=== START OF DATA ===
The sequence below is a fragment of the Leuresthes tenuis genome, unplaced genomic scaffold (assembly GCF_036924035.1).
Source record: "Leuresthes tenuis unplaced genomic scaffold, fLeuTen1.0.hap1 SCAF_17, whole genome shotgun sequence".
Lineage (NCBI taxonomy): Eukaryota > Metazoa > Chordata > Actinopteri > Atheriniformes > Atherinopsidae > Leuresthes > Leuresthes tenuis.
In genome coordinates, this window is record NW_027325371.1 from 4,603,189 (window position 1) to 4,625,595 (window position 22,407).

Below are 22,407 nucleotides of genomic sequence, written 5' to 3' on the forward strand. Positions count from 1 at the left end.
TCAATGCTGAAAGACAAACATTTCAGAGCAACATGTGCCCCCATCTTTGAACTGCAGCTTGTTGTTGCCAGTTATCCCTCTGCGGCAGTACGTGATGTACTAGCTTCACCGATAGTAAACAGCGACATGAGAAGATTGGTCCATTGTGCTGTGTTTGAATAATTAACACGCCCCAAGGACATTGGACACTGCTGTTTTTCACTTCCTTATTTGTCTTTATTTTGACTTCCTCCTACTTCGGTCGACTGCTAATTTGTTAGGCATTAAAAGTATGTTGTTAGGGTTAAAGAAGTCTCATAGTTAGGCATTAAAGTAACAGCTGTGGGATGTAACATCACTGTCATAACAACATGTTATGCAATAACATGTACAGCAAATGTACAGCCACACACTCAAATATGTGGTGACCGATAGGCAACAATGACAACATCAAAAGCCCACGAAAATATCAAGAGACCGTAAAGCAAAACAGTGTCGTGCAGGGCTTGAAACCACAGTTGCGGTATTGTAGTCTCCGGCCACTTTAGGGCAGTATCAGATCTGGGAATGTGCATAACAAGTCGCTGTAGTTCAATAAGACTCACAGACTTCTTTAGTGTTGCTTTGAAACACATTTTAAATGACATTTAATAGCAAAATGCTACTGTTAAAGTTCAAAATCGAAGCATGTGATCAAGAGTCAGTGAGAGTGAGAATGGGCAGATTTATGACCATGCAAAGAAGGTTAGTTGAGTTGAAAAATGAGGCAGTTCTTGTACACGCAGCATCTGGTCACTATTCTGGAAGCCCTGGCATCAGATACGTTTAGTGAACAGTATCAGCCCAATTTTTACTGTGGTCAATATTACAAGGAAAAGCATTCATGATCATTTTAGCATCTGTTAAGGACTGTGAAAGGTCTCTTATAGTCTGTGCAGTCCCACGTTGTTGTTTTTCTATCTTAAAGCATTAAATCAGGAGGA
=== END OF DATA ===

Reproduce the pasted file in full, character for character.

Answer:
The sequence below is a fragment of the Leuresthes tenuis genome, unplaced genomic scaffold (assembly GCF_036924035.1).
Source record: "Leuresthes tenuis unplaced genomic scaffold, fLeuTen1.0.hap1 SCAF_17, whole genome shotgun sequence".
Lineage (NCBI taxonomy): Eukaryota > Metazoa > Chordata > Actinopteri > Atheriniformes > Atherinopsidae > Leuresthes > Leuresthes tenuis.
In genome coordinates, this window is record NW_027325371.1 from 4,603,189 (window position 1) to 4,625,595 (window position 22,407).

Below are 22,407 nucleotides of genomic sequence, written 5' to 3' on the forward strand. Positions count from 1 at the left end.
TCAATGCTGAAAGACAAACATTTCAGAGCAACATGTGCCCCCATCTTTGAACTGCAGCTTGTTGTTGCCAGTTATCCCTCTGCGGCAGTACGTGATGTACTAGCTTCACCGATAGTAAACAGCGACATGAGAAGATTGGTCCATTGTGCTGTGTTTGAATAATTAACACGCCCCAAGGACATTGGACACTGCTGTTTTTCACTTCCTTATTTGTCTTTATTTTGACTTCCTCCTACTTCGGTCGACTGCTAATTTGTTAGGCATTAAAAGTATGTTGTTAGGGTTAAAGAAGTCTCATAGTTAGGCATTAAAGTAACAGCTGTGGGATGTAACATCACTGTCATAACAACATGTTATGCAATAACATGTACAGCAAATGTACAGCCACACACTCAAATATGTGGTGACCGATAGGCAACAATGACAACATCAAAAGCCCACGAAAATATCAAGAGACCGTAAAGCAAAACAGTGTCGTGCAGGGCTTGAAACCACAGTTGCGGTATTGTAGTCTCCGGCCACTTTAGGGCAGTATCAGATCTGGGAATGTGCATAACAAGTCGCTGTAGTTCAATAAGACTCACAGACTTCTTTAGTGTTGCTTTGAAACACATTTTAAATGACATTTAATAGCAAAATGCTACTGTTAAAGTTCAAAATCGAAGCATGTGATCAAGAGTCAGTGAGAGTGAGAATGGGCAGATTTATGACCATGCAAAGAAGGTTAGTTGAGTTGAAAAATGAGGCAGTTCTTGTACACGCAGCATCTGGTCACTATTCTGGAAGCCCTGGCATCAGATACGTTTAGTGAACAGTATCAGCCCAATTTTTACTGTGGTCAATATTACAAGGAAAAGCATTCATGATCATTTTAGCATCTGTTAAGGACTGTGAAAGGTCTCTTATAGTCTGTGCAGTCCCACGTTGTTGTTTTTCTATCTTAAAGCATTAAATCAGGAGGA